How the English stole Andy Murray…

British history is fraught with bloodthirsty battles, many of which involved English invasions on Scottish soil. England, a small island that became the greatest colonising nation the world has ever seen, started small – with neighbouring Scotland. Scotland’s battle for independence raged for years and the English were hated.

Who can forget the fate of Mel Gibson’s Sir William Wallace who – when brought before the English magistrates, tried for high treason, and sentenced to execution by public torture and beheading at the Tower of London – even under horrible pain, refused to submit to the king and beg for mercy. In Gibson’s historical film, awed by Wallace’s courage, the Londoners watching the execution yell for mercy, and the magistrate offers Wallace one final chance. Using the last strength in his body, a defiant Wallace instead shouts, in an unforgettable cinematic moment, “Freedom!” just as he is about to be beheaded.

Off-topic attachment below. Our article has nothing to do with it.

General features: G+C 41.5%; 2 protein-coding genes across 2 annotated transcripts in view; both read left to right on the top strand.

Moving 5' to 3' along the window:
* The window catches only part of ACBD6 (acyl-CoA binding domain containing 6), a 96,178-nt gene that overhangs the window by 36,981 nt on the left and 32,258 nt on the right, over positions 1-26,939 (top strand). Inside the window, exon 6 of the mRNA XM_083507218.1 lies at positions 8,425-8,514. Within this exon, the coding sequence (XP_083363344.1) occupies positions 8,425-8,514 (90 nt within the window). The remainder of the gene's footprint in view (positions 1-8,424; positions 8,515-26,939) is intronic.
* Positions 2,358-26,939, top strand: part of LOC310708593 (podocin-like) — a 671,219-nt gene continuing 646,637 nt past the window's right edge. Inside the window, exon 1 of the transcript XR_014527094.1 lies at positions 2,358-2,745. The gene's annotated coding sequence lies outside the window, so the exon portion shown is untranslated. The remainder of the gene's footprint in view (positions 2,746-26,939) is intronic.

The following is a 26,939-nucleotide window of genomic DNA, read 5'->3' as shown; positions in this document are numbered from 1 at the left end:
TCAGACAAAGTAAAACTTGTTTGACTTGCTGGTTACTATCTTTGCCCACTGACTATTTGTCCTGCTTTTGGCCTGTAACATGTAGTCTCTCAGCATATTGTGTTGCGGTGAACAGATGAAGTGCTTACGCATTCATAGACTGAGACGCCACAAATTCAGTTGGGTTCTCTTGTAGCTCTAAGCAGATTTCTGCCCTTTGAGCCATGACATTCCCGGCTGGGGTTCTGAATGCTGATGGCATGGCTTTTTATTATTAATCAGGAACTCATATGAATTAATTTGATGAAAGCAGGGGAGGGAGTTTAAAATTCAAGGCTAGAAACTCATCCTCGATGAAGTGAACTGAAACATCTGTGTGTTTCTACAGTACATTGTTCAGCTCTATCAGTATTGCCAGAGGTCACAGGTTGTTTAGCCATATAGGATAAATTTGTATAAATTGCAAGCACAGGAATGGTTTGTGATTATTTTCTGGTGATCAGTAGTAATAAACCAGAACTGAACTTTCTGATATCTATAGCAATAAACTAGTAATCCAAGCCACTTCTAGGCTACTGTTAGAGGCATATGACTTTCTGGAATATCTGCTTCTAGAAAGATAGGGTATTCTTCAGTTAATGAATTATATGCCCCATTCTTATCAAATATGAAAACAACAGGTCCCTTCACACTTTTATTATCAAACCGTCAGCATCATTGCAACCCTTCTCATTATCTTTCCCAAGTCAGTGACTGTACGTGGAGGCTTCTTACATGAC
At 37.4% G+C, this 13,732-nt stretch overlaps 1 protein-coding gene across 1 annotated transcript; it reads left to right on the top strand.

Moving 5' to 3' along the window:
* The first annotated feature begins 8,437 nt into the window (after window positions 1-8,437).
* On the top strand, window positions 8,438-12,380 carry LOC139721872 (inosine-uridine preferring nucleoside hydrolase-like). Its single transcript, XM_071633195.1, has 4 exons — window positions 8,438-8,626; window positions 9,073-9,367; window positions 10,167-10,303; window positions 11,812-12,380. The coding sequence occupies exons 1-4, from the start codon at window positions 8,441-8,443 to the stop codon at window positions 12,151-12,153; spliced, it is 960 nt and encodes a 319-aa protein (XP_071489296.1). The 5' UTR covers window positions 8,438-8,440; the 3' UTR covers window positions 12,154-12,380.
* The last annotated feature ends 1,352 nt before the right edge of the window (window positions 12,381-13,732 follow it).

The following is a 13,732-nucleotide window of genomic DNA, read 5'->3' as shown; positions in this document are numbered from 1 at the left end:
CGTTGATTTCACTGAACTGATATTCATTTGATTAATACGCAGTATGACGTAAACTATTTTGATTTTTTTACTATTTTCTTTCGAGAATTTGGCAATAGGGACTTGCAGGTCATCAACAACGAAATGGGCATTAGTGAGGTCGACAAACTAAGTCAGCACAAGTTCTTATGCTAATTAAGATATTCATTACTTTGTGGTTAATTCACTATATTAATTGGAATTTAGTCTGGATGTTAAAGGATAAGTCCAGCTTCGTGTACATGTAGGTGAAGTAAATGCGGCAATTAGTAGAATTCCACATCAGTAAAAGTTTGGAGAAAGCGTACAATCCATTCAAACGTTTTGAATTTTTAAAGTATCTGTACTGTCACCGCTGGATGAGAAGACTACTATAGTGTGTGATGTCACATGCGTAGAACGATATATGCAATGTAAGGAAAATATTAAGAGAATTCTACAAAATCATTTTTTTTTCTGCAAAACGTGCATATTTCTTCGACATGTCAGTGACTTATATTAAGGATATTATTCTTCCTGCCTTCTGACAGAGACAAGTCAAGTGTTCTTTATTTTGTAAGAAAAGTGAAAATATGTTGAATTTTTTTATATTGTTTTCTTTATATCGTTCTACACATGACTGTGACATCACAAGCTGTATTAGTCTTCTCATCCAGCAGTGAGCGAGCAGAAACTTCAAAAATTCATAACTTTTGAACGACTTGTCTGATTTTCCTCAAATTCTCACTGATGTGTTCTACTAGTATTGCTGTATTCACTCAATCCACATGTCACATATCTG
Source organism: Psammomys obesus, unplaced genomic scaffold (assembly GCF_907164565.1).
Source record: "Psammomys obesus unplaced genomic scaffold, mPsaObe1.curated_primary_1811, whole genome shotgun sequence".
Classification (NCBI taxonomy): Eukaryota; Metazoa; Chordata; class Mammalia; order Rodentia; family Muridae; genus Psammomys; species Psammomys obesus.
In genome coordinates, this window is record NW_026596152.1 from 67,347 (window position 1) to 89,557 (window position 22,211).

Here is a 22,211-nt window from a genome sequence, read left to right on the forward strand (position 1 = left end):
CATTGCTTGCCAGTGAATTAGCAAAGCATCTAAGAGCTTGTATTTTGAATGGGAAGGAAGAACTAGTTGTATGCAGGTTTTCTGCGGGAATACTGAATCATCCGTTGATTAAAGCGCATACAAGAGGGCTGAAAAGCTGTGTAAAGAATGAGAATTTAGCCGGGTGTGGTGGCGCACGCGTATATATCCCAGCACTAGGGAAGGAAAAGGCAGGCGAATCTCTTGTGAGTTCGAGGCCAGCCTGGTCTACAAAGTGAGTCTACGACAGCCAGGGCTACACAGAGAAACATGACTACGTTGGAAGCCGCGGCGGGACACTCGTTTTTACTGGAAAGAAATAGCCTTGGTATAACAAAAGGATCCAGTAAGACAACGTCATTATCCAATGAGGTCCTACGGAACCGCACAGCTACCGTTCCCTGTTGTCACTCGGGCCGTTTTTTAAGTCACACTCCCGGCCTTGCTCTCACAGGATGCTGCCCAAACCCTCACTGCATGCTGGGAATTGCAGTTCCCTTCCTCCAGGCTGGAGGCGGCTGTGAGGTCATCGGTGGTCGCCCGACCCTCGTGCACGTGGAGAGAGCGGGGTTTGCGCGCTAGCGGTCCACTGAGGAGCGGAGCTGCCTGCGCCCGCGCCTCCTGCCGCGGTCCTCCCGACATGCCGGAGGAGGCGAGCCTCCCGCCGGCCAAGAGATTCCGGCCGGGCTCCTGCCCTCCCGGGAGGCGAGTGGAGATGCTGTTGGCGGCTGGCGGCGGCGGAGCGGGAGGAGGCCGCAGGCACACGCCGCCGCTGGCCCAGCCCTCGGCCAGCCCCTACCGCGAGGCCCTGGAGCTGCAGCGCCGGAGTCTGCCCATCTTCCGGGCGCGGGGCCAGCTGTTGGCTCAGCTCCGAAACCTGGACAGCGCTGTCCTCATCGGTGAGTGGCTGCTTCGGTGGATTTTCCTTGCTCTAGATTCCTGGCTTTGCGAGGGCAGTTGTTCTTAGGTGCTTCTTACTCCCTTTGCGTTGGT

Braveheart honours the stoicism of Scottish patriots and berates the English for their greed. Attitudes die hard…

Yet, along comes Andy Murray; tennis superstar and the great hope of Wimbledon 2011. And history repeats itself; England attempts to appropriate the Scottish dream. The English have no tennis player of note to call their own, so under the great British flag, the English call Andy Murray ‘theirs.’ Bless ‘em. As is often the case with sport; we lend support to the team we think will win.Guaranteed, if Murray loses the tennis star will again belong to Scotland.

Here’s a poignant irony of which to take cognisance; Andy Murray bears the same name as Sir Andrew Murray, the son of William Wallace’s comrade in arms, who fought for Scottish freedom in The Second War of Independence.

Dear England; get your own hero.